Yet one of the “small ideas” that Republicans will offer at today’s “summit” really would vastly expand Americans’ choice — and let about 11 million people go on the insurance rolls at no cost to the taxpayers.
First, the Obama idea: It’s actually puny compared to the federal employees’ plan, because the “exchange” that would offer the new policies would plainly be constrained by the price controls (on premiums that insurers can charge, and on reimbursments to providers) with which Democrats have festooned all of their “reform” proposals.
But the Federal Employees Health Benefits Program is quite instructive. All civilian federal workers can select from a wide array of private plans — Kaiser, Aetna, Cigna, United and others. Yet 60 percent of them choose a standard option from Blue Cross Blue Shield (“the Blues”) — a fact that disproves Democrats’ loud complaints about some companies’ high market share.
Consider: Forty “Blues” “control” more than half this market — yet federal employees plainly don’t lack sufficient choices. If the Blues’ high market share meant “the price of insurance goes up and quality goes down,” as the president suggested to Congress last September, then federal employees would have switched to other plans.
The president especially complained about the high market share of Alabama’s nonprofit Blue Cross Blue Shield plan, which has about 75 percent of the state’s group market. He imagined that high market share demonstrated a shortage of insurance alternatives — when Alabama in fact has 39 licensed health insurers.
Has a high market share made it easier for that insurer to “treat their customers badly,” as Obama suggested? On the contrary, ConsumerReportsHealth.org ranks the Alabama BCBS as one of the two best PPOs (preferred provider organizations) of 41 it examined nationwide, tied with a for‐profit Anthem BCBS in Connecticut.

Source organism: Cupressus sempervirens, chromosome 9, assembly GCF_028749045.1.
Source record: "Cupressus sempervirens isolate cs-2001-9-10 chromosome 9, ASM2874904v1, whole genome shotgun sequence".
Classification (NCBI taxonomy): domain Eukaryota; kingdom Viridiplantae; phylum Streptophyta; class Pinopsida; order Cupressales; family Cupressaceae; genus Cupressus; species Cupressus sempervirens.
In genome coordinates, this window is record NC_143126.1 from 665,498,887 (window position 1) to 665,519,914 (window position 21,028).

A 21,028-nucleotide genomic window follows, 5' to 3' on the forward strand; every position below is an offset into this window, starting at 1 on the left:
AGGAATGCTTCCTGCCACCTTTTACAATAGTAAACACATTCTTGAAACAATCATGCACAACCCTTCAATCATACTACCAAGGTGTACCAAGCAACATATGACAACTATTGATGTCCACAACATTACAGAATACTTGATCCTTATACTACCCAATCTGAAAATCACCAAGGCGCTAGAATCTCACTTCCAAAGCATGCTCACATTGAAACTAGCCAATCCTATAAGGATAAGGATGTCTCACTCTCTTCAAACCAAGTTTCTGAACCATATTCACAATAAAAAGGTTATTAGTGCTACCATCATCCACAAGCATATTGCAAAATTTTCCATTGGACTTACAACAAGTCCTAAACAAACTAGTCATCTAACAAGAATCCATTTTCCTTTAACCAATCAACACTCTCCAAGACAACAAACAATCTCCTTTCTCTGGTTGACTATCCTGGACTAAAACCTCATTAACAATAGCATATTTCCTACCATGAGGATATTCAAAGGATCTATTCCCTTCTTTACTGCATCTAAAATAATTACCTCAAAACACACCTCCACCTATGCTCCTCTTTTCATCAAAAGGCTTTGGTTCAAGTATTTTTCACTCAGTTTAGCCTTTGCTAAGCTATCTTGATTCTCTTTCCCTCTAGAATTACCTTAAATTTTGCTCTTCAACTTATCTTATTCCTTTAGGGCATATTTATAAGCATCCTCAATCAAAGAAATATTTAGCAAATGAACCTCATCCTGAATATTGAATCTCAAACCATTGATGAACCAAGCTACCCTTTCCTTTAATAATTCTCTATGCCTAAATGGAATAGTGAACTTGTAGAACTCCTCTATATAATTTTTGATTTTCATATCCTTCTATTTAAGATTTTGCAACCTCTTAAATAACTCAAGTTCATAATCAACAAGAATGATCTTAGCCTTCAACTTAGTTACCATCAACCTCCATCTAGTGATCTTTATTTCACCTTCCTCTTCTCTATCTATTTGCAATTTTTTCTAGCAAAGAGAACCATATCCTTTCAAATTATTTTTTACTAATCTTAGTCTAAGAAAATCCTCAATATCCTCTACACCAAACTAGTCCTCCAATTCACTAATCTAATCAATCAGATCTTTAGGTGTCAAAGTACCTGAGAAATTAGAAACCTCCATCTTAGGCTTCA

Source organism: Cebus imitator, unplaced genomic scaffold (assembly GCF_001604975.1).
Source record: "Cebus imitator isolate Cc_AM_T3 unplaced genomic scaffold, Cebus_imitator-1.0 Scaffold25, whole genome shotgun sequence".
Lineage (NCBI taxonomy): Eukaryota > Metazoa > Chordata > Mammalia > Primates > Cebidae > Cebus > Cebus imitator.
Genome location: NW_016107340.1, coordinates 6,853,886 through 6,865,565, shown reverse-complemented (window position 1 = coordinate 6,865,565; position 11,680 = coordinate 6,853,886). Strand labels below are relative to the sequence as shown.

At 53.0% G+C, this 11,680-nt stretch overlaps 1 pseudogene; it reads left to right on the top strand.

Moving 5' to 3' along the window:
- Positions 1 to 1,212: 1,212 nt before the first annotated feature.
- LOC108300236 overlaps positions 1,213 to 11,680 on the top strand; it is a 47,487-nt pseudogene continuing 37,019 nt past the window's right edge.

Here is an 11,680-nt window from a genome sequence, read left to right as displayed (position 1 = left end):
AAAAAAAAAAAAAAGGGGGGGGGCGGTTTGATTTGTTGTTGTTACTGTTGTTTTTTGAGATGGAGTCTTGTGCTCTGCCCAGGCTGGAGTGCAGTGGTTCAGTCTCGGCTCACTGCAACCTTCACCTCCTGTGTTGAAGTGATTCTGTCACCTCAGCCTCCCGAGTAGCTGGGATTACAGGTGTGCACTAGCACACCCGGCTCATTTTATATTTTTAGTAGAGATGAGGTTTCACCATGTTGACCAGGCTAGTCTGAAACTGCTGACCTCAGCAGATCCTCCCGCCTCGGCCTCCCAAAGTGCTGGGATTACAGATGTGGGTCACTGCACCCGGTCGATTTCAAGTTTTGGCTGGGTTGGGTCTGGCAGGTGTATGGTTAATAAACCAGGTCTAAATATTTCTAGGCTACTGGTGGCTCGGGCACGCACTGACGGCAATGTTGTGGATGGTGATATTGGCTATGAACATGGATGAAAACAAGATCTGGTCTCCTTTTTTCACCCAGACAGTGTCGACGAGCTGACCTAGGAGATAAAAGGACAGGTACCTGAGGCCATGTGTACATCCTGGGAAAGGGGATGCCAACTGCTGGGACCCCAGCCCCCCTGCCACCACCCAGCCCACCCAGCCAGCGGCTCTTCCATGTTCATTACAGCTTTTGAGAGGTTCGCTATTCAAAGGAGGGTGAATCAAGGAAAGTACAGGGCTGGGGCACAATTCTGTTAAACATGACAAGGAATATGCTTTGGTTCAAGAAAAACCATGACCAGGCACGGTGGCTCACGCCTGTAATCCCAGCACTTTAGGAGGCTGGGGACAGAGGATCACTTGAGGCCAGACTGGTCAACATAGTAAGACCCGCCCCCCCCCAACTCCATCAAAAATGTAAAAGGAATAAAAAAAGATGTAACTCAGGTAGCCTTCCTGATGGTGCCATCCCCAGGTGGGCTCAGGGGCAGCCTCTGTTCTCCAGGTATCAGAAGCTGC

You might want to follow Consumer Reports’ advice and buy a policy in Alabama or Connecticut. Unfortunately, that’s illegal unless you live in those states.
Which brings us to the idea of letting consumers buy insurance across state lines — which a New York Times editorial sniffs at as one of the “small ideas the Republicans are championing.” In fact, it’s huge.
Why? Because the main barrier to choice and competition has nothing to do with “market dominance” or the health insurers’ anti‐trust exemption that Congress is targeting as this week’s scapegoat.
Rather, much of the “national” access‐to‐insurance problem is that states like New York, New Jersey, Massachusetts and West Virginia impose burdensome mandates and regulations that push premiums sky‐high.
Healthy young people rightly regard such mandate‐laden insurance as a bad deal — so many refuse to buy insurance in these states. Opening the market to interstate commerce gives them meaningful choice — so many would leave the ranks of the uninsured.
In a 2008 study for the Department of Health and Human Services, Stephen T. Parente and three other health economists from the University of Minnesota carefully estimated the “Consumer Response to a National Marketplace for Individual Insurance.”
If markets were just opened up to regional competition, they found, many folks would opt for the better value and move their individual policies to a nearby state. And, because of the savings, many consumers would select better, more comprehensive plans than they now have.
By region, the states with the least costly insurance mandates were New Hampshire in the Northeast, Nebraska in the Midwest, Arizona in the West and Alabama in the South.
If those looking for individual policies were allowed to shop in any state, the number of uninsured would drop by 11.1 million in the Parente study’s mid‐range scenario, and possibly much more. Huge numbers would pick health insurance from Alabama, where minimal state interference means maximum consumer choice and low prices.
In other words, the state President Obama once singled out as least competitive turns out to be the most competitive of all.